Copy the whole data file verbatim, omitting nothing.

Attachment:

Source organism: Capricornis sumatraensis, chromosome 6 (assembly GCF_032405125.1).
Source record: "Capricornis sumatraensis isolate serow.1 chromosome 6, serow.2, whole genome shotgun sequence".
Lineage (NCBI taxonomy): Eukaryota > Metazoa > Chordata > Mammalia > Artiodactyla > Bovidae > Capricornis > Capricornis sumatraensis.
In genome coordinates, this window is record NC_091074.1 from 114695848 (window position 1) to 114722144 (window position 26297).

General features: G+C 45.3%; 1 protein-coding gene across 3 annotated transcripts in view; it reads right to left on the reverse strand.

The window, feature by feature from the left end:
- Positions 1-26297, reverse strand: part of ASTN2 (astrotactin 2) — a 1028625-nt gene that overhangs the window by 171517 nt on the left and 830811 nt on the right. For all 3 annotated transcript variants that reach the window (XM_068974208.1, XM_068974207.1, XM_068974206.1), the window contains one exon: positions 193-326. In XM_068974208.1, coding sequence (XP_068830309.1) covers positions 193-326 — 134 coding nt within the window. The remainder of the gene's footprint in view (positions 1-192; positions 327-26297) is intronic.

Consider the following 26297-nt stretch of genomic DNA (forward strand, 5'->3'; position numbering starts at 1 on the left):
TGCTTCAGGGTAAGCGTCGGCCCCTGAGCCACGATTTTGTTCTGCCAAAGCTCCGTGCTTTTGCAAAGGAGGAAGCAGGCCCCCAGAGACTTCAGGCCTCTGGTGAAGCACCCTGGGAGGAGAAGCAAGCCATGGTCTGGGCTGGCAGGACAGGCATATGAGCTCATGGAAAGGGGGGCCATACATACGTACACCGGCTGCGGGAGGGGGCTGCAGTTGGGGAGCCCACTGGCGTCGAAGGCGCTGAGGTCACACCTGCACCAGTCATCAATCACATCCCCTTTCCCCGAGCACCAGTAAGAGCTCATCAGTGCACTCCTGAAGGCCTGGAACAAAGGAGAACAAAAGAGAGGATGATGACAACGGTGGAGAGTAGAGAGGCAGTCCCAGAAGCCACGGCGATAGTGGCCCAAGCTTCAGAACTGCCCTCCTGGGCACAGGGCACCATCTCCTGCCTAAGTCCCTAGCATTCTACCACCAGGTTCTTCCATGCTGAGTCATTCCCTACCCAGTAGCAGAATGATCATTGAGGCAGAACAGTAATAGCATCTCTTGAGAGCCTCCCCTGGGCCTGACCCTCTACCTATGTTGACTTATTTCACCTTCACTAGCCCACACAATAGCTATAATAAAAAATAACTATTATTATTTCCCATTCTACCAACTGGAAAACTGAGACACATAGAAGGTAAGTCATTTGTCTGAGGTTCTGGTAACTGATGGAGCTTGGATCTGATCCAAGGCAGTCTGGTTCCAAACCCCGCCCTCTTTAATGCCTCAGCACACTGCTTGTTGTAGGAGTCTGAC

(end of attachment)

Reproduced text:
Source organism: Capricornis sumatraensis, chromosome 6 (assembly GCF_032405125.1).
Source record: "Capricornis sumatraensis isolate serow.1 chromosome 6, serow.2, whole genome shotgun sequence".
Lineage (NCBI taxonomy): Eukaryota > Metazoa > Chordata > Mammalia > Artiodactyla > Bovidae > Capricornis > Capricornis sumatraensis.
In genome coordinates, this window is record NC_091074.1 from 114695848 (window position 1) to 114722144 (window position 26297).

General features: G+C 45.3%; 1 protein-coding gene across 3 annotated transcripts in view; it reads right to left on the reverse strand.

The window, feature by feature from the left end:
- Positions 1-26297, reverse strand: part of ASTN2 (astrotactin 2) — a 1028625-nt gene that overhangs the window by 171517 nt on the left and 830811 nt on the right. For all 3 annotated transcript variants that reach the window (XM_068974208.1, XM_068974207.1, XM_068974206.1), the window contains one exon: positions 193-326. In XM_068974208.1, coding sequence (XP_068830309.1) covers positions 193-326 — 134 coding nt within the window. The remainder of the gene's footprint in view (positions 1-192; positions 327-26297) is intronic.

Consider the following 26297-nt stretch of genomic DNA (forward strand, 5'->3'; position numbering starts at 1 on the left):
TGCTTCAGGGTAAGCGTCGGCCCCTGAGCCACGATTTTGTTCTGCCAAAGCTCCGTGCTTTTGCAAAGGAGGAAGCAGGCCCCCAGAGACTTCAGGCCTCTGGTGAAGCACCCTGGGAGGAGAAGCAAGCCATGGTCTGGGCTGGCAGGACAGGCATATGAGCTCATGGAAAGGGGGGCCATACATACGTACACCGGCTGCGGGAGGGGGCTGCAGTTGGGGAGCCCACTGGCGTCGAAGGCGCTGAGGTCACACCTGCACCAGTCATCAATCACATCCCCTTTCCCCGAGCACCAGTAAGAGCTCATCAGTGCACTCCTGAAGGCCTGGAACAAAGGAGAACAAAAGAGAGGATGATGACAACGGTGGAGAGTAGAGAGGCAGTCCCAGAAGCCACGGCGATAGTGGCCCAAGCTTCAGAACTGCCCTCCTGGGCACAGGGCACCATCTCCTGCCTAAGTCCCTAGCATTCTACCACCAGGTTCTTCCATGCTGAGTCATTCCCTACCCAGTAGCAGAATGATCATTGAGGCAGAACAGTAATAGCATCTCTTGAGAGCCTCCCCTGGGCCTGACCCTCTACCTATGTTGACTTATTTCACCTTCACTAGCCCACACAATAGCTATAATAAAAAATAACTATTATTATTTCCCATTCTACCAACTGGAAAACTGAGACACATAGAAGGTAAGTCATTTGTCTGAGGTTCTGGTAACTGATGGAGCTTGGATCTGATCCAAGGCAGTCTGGTTCCAAACCCCGCCCTCTTTAATGCCTCAGCACACTGCTTGTTGTAGGAGTCTGAC